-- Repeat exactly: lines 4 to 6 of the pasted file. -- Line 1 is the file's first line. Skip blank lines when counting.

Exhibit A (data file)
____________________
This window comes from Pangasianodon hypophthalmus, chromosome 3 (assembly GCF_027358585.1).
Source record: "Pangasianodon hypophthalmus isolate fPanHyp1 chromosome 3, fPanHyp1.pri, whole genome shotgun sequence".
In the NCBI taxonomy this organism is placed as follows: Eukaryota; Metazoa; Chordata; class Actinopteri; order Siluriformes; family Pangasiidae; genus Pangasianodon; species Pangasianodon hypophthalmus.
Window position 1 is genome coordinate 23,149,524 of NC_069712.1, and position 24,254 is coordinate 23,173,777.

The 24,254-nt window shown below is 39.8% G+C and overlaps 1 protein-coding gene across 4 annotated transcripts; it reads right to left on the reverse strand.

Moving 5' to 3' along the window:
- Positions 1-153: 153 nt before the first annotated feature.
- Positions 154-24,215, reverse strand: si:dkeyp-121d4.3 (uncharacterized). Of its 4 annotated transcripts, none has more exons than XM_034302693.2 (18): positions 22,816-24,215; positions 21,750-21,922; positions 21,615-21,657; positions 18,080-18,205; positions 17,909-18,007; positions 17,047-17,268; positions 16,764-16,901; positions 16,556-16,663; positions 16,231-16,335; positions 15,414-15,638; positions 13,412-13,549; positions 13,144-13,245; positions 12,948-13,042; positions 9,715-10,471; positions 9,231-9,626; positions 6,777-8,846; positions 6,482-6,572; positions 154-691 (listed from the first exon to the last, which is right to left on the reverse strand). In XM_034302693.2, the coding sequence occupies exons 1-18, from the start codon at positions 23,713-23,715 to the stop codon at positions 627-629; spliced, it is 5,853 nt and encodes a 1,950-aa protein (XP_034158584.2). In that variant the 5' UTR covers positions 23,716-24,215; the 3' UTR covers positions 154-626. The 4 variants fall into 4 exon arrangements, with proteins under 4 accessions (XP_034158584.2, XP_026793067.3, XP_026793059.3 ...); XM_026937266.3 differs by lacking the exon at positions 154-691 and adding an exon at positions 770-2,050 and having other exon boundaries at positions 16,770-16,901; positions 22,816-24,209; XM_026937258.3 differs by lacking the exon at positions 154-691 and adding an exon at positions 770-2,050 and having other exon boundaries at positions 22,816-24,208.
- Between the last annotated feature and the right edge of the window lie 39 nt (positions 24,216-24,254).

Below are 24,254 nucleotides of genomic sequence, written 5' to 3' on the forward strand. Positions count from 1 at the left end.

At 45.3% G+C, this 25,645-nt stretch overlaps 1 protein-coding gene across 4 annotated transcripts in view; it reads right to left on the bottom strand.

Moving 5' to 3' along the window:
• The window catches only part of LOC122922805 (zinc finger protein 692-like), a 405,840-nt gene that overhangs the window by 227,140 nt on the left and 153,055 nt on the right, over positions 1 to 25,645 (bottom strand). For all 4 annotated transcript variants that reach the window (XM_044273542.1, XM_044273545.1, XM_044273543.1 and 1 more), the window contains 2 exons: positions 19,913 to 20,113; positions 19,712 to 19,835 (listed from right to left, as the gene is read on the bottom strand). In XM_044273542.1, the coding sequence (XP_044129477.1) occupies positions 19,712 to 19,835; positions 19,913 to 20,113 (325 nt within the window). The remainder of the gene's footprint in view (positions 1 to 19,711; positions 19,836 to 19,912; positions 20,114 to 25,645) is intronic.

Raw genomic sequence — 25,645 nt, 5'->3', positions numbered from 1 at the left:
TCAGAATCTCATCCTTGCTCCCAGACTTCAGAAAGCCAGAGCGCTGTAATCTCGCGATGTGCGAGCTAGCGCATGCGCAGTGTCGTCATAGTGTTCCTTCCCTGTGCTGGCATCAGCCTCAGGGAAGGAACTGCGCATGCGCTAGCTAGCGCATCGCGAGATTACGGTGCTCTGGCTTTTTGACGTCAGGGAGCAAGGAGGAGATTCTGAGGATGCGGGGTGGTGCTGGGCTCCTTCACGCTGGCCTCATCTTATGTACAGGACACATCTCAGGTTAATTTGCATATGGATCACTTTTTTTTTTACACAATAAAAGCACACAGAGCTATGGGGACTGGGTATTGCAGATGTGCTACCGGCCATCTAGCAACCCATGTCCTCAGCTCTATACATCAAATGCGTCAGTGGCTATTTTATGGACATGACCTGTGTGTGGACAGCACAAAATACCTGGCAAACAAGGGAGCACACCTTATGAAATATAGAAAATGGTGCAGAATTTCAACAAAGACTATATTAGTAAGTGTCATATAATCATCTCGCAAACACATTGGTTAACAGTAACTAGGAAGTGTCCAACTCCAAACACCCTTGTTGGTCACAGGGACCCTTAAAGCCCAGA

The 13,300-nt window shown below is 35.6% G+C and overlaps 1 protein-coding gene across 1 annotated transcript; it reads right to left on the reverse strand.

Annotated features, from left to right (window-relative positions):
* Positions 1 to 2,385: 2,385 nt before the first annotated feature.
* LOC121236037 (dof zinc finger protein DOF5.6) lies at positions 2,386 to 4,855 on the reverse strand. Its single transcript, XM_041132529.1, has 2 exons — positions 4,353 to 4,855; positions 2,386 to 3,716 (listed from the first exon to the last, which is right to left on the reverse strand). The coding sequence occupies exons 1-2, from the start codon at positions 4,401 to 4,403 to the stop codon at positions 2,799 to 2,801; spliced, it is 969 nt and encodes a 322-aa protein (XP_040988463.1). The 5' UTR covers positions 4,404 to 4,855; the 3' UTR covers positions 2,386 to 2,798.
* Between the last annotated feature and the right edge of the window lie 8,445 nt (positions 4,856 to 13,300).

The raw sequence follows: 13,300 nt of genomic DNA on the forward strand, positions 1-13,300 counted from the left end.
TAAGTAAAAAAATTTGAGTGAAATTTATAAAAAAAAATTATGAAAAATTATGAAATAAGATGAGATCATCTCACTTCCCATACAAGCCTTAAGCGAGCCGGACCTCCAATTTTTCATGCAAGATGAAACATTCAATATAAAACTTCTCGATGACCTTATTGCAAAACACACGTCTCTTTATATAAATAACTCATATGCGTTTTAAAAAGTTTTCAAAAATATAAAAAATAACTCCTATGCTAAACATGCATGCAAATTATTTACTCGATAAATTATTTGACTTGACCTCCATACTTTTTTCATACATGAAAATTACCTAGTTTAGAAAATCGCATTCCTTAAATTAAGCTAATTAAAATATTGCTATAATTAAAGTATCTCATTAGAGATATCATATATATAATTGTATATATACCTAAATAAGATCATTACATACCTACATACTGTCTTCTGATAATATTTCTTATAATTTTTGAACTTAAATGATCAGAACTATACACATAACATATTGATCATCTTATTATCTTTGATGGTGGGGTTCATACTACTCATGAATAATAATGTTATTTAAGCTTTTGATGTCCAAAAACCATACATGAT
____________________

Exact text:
Window position 1 is genome coordinate 23,149,524 of NC_069712.1, and position 24,254 is coordinate 23,173,777.

The 24,254-nt window shown below is 39.8% G+C and overlaps 1 protein-coding gene across 4 annotated transcripts; it reads right to left on the reverse strand.

Moving 5' to 3' along the window: